Belmont Pool Closed, Found Seismically Unsafe

The City of Long Beach announces "due to an abundance of caution" that a draft analysis concluded that it's "unsafe in the event of a moderate earthquake."

The Belmont Pool was closed Thursday after a structural assessment preliminarily found that the building and facility would not be safe in a moderate earthquake, the City of Long Beach announced.

The popular pool, used six days a week by lap swimmers, swim students, swim and dive teams, will be closed "in an abundance of caution" for the safety of staff and patrons for "approximately three weeks," the announcement states.

The closure impacts only the indoor pool, the alert from the Long Beach City Manager's office states. While the long-term outcome of the engineering analysis is unclear. Nor was it immediately clear whether the current engineering assessment is related to the rehabilitation project in 2012 that shut the pool to the public.

Each year, the heavily used indoor pools are closed for a few weeks in September for annual maintenance. But following a longer September resurfacing closure in 2011, the building was reopened only to be reclosed in mid-December; it remained under repair and renovation until March, 2012. 

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Below is the full press release: 

The Belmont Plaza Pool will be temporarily closed, effective today, due to a draft structural analysis that concludes the facility is seismically unsafe in the event of a moderate earthquake. 

The City is acting in an abundance of caution for patrons and staff while City engineers review the draft analysis and inspect the facility to confirm the extent of its structural safety. 
The temporary closure is expected to last approximately three weeks, and will only affect the indoor pool facility. After the review and inspections are complete, a decision will be made to reopen or keep the pool closed. The outdoor pools, locker rooms, and adjacent La Palapa Del-Mar restaurant will remain open at this time.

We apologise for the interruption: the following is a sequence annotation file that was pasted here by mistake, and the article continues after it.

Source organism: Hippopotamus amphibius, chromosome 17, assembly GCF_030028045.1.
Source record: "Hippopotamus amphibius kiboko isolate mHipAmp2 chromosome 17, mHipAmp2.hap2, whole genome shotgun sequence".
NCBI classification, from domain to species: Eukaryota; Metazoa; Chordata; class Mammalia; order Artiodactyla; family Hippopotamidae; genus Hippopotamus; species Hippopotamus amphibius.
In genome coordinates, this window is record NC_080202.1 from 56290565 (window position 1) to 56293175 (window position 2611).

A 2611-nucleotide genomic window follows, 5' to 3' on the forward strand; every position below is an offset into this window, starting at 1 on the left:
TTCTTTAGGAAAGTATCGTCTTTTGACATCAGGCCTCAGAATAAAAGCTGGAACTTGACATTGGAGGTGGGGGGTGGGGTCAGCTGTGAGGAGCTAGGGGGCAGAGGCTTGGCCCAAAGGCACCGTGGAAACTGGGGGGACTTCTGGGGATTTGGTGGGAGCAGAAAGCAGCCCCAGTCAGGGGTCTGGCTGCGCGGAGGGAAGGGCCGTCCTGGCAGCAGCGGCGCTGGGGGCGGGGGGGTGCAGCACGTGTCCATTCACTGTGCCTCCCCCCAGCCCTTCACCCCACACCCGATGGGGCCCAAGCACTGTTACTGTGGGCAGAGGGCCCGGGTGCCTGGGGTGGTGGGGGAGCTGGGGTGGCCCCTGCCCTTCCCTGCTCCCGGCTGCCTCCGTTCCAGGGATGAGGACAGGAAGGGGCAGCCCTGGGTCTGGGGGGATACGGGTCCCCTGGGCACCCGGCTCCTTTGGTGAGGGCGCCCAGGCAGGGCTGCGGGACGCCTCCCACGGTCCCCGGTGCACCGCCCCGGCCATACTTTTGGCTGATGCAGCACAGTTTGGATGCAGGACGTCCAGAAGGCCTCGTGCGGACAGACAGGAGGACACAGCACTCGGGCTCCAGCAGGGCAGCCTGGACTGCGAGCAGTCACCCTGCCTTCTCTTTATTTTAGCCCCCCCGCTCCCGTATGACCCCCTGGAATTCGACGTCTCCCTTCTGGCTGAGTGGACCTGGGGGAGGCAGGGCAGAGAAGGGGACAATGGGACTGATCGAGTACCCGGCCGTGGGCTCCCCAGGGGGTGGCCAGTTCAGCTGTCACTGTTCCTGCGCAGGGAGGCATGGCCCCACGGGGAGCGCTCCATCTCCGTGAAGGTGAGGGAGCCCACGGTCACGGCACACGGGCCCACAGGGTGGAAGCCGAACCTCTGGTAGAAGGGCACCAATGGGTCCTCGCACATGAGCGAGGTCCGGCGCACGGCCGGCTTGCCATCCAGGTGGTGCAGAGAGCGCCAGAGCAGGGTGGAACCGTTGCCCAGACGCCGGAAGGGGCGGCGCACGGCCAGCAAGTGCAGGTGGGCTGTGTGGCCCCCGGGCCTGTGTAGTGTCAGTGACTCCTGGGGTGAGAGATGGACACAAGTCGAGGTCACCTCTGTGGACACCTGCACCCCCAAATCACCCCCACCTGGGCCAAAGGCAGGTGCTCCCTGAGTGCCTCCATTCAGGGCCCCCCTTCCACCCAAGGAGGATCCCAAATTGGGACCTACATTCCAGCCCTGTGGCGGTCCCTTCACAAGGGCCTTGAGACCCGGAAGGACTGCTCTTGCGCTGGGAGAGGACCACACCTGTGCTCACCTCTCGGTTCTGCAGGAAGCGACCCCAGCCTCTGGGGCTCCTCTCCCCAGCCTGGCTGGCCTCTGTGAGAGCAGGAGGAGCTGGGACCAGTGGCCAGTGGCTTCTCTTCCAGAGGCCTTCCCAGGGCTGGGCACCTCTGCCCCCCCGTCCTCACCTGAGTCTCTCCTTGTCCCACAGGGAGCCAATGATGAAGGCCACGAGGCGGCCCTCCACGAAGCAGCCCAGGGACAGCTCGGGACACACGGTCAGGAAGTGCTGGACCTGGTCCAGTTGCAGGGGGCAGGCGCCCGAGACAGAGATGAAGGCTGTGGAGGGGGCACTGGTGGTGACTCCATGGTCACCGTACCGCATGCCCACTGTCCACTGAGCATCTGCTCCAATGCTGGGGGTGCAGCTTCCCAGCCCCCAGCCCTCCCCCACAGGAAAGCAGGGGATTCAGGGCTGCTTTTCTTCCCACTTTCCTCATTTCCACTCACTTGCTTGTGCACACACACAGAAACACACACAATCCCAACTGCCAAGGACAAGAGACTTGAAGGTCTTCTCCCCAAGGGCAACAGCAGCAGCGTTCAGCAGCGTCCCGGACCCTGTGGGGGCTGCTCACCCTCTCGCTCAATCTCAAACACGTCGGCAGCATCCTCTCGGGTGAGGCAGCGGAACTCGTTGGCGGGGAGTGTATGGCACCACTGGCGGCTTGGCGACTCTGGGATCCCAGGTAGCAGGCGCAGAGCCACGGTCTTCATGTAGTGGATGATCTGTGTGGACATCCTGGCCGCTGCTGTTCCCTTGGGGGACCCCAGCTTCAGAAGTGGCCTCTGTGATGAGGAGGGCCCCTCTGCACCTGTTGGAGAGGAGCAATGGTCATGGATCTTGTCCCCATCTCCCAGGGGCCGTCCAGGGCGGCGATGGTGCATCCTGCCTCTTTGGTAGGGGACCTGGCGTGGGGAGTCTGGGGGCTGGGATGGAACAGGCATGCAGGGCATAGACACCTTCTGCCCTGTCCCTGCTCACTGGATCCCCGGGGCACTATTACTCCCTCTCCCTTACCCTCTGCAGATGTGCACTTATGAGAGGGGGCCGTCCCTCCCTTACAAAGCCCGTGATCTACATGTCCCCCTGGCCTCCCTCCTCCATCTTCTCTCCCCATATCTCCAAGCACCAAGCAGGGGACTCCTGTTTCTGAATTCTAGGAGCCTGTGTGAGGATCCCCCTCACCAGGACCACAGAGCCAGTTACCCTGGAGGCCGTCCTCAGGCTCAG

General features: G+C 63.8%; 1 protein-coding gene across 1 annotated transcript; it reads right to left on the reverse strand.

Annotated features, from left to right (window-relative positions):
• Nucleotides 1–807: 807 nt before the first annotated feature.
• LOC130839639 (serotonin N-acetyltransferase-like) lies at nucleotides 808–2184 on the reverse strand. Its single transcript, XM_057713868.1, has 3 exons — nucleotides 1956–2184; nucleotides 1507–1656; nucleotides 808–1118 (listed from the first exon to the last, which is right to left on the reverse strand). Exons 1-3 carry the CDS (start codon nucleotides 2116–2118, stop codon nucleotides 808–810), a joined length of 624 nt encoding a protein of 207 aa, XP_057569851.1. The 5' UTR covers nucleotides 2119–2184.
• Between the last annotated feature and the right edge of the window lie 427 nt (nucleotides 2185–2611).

City staff is working with the aquatics community to minimize disruptions and help to identify alternative options and facilities. 
The seismic issue recently came to light as a result of the analysis currently underway related to the revitalization plan for the entire pool complex, which opened in August 1968. The City Council authorized staff to develop options to modernize the existing pool complex. 
Within 30 days City staff will present the City Council with long-term revitalization options that may include temporary solutions to restore pool access. 

Ralph in Belmont Hts January 10, 2013 at 11:49 PM
The City 'powers that be' have known about this since the 2009 structural reports were done. This is not new news and it should have been dealt with years ago. Want to bet it wont be open in 3 weeks? What a joke.
Nancy Wride January 11, 2013 at 12:42 AM
Does the city still wish to have a redeveloped pool to 'monetize' the pool plaza? I will ask Tom Modica about that. For today, not sure where Beach swim club will be working out from 4 to 6:30 if not the outdoor pool.
John Palmero January 11, 2013 at 05:03 AM
This pool was just closed recently for extensive repairs. Something smells fishy, and it ain't the sea.
Johnny Utah January 11, 2013 at 04:40 PM
That pool is so gross. Let's get our tax money, grants, whatever to help tear down that building, make it outdoors and back to 50m. It has so much potential.
tom curtis January 12, 2013 at 02:11 AM
This current Long Beach Administration really needs to make up their minds when it comes to objective projects. Please we are tired of your not sense projects, no more experiments like the bike path that shrank a major boulevard corridor, just to mention one. Hope this is new retro filling, earth-quake proof requirement does not become another big waste of money project due to the lack of efficiently and quality engineering planning. Oh never mind, they can always get their money back with parking citations revenue!!!


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